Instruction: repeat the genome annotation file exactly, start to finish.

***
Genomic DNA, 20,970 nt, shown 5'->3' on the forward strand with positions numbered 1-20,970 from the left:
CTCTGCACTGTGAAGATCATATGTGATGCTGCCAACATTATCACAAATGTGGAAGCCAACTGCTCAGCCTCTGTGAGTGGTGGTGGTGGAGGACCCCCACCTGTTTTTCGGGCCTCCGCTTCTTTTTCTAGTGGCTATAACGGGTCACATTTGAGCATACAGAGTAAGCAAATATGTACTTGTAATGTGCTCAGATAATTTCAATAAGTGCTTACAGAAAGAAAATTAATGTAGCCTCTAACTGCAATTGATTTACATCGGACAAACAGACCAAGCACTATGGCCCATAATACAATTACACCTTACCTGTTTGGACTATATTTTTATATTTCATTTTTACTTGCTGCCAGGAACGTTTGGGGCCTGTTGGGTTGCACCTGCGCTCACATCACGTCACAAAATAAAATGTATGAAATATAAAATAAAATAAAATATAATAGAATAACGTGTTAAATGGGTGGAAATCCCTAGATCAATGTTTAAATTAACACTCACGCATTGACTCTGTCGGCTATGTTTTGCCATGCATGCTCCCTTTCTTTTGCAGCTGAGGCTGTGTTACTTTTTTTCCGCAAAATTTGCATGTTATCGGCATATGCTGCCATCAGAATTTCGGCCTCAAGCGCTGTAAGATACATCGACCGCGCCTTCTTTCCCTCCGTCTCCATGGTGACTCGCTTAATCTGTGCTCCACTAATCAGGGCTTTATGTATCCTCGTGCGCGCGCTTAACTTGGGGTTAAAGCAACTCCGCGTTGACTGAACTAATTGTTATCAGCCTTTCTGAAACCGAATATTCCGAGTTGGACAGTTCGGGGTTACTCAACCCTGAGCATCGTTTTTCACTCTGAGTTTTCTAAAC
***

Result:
Genomic DNA, 20,970 nt, shown 5'->3' on the forward strand with positions numbered 1-20,970 from the left:
CTCTGCACTGTGAAGATCATATGTGATGCTGCCAACATTATCACAAATGTGGAAGCCAACTGCTCAGCCTCTGTGAGTGGTGGTGGTGGAGGACCCCCACCTGTTTTTCGGGCCTCCGCTTCTTTTTCTAGTGGCTATAACGGGTCACATTTGAGCATACAGAGTAAGCAAATATGTACTTGTAATGTGCTCAGATAATTTCAATAAGTGCTTACAGAAAGAAAATTAATGTAGCCTCTAACTGCAATTGATTTACATCGGACAAACAGACCAAGCACTATGGCCCATAATACAATTACACCTTACCTGTTTGGACTATATTTTTATATTTCATTTTTACTTGCTGCCAGGAACGTTTGGGGCCTGTTGGGTTGCACCTGCGCTCACATCACGTCACAAAATAAAATGTATGAAATATAAAATAAAATAAAATATAATAGAATAACGTGTTAAATGGGTGGAAATCCCTAGATCAATGTTTAAATTAACACTCACGCATTGACTCTGTCGGCTATGTTTTGCCATGCATGCTCCCTTTCTTTTGCAGCTGAGGCTGTGTTACTTTTTTTCCGCAAAATTTGCATGTTATCGGCATATGCTGCCATCAGAATTTCGGCCTCAAGCGCTGTAAGATACATCGACCGCGCCTTCTTTCCCTCCGTCTCCATGGTGACTCGCTTAATCTGTGCTCCACTAATCAGGGCTTTATGTATCCTCGTGCGCGCGCTTAACTTGGGGTTAAAGCAACTCCGCGTTGACTGAACTAATTGTTATCAGCCTTTCTGAAACCGAATATTCCGAGTTGGACAGTTCGGGGTTACTCAACCCTGAGCATCGTTTTTCACTCTGAGTTTTCTAAAC